So you’ve got a good idea, a big vision, a well-planned strategy and a dose of ambition to bring it all together. You’ve got everything you need to launch your startup, right? Wrong! You are missing a key ingredient: money. The question is, can you package your idea, vision, strategy and ambition into something that billion-dollar venture capitalists are passionate enough about that they will open their wallets to fund your journey?
I recently sat down with Tony Capasso, the founder of Construction Automation Inc., who recently announced his startup business on the new ABC Family reality show Startup U. The show is a little bit Shark Tank and a little bit The Real World, where 10 students at Draper University compete in Silicon Valley to get funding for their companies from renowned billionaire venture capitalist, Tim Draper.
Capasso’s blueprint for getting noticed got him on the show and now he’s putting it into action to see if the same plan will win him the backing of Draper. Here’s his blueprint:
1. Think insanely big.
Startup U features several contestants in very different business verticals. Capasso's construction-automation business is solving a big problem in the housing industry: the cost of building real estate. He’s solving the problem by 3-D printing houses.
Capasso explained the entire process, starting with a concrete pump hooked up to a CNC machine for printing the foundation. After sitting 30 minutes with Capasso, there is little doubt that the future of real estate is about to be disrupted big time by 3-D printing.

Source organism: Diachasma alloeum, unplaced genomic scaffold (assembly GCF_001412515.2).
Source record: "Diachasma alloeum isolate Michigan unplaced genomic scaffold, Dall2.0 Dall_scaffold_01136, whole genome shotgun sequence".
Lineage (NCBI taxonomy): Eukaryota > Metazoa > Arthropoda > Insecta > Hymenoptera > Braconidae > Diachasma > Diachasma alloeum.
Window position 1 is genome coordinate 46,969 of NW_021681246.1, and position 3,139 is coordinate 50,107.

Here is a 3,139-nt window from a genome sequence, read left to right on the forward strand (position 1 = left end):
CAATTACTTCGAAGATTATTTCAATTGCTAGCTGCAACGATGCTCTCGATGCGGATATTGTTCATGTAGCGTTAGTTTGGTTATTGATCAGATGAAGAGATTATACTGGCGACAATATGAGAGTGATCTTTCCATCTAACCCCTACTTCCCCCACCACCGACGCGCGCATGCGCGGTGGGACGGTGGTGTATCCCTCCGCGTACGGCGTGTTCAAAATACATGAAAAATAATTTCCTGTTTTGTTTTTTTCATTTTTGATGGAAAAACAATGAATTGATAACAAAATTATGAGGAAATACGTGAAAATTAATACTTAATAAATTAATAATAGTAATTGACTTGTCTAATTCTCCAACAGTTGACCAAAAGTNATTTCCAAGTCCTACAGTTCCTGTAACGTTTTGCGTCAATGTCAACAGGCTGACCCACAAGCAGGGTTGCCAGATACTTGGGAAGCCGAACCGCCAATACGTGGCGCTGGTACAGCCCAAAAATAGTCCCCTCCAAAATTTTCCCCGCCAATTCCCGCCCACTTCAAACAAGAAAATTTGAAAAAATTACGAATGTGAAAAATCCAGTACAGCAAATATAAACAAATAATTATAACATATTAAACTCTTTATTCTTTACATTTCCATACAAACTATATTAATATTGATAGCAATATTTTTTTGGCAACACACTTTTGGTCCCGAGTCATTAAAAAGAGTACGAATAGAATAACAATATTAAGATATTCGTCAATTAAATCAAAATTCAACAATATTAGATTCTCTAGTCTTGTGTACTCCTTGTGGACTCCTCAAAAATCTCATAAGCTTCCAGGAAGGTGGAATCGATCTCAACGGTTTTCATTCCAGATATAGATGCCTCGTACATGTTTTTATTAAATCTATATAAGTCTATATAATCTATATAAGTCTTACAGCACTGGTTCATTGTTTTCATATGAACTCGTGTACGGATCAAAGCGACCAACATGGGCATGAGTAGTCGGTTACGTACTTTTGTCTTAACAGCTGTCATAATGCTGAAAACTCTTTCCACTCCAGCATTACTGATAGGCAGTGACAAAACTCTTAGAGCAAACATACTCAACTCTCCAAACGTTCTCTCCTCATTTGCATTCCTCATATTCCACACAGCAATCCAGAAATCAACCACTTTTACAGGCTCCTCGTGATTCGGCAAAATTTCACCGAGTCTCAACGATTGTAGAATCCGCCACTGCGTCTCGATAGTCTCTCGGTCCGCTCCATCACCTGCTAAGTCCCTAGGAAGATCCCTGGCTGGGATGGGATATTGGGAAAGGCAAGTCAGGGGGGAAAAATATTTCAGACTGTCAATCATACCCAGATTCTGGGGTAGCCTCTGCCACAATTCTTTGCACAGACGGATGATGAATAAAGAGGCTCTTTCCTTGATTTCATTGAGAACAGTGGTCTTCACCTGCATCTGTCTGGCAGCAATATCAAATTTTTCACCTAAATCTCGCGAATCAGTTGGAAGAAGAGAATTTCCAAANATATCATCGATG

Capasso says that VCs hear pitches all day long. Catching their attention requires pitching something insanely big. He is quick to point out that he’s up against nine other insanely big thinkers on the show, so just a big idea is never enough.
2. Answer hard questions.
Aren’t you going to eliminate millions of jobs by upending the real-estate-development vertical, I asked? Capasso says that one key to getting noticed by VCs is the ability to answer hard questions. He responded by explaining the concept of a zero-marginal-cost society.
Capasso says that instead of looking for ways to add jobs to the economy, he sees a future where the price of everything costs far less than it does today, making it so that people don’t have to spend their entire lives working. In his vision, people work 20 hours a week because their mortgages are paid in five years due to 3-D-construction printing.
VCs love when you can answer hard questions, and especially when you can answer them differently, Capasso says.
3. Find your ecosystem to thrive.
VCs are as much interested in who you surround yourself with as they are in your idea, Capasso says. The support entrepreneurs receive in Silicon Valley is like nothing else in the world.
Capasso says that Silicon Valley is like a tide where all boats rise because everyone is happy to help you succeed. There, you have access to the minds of entrepreneurs, engineers and thought leaders who will always take your call and point you in the right direction. According to Capasso, VCs want to know that you’ve figured out all the answers or that you’ve figured out how to get access to the answers to make your business thrive.
So, is Capasso’s blueprint for getting noticed by VCs enough to get him the money he’s looking for to fund his 3-D real-estate printing company on Startup U? Only time will tell, but so far, the blueprint got him onto the ABC reality show, and a one in 10 chance for VC backing isn’t bad at all.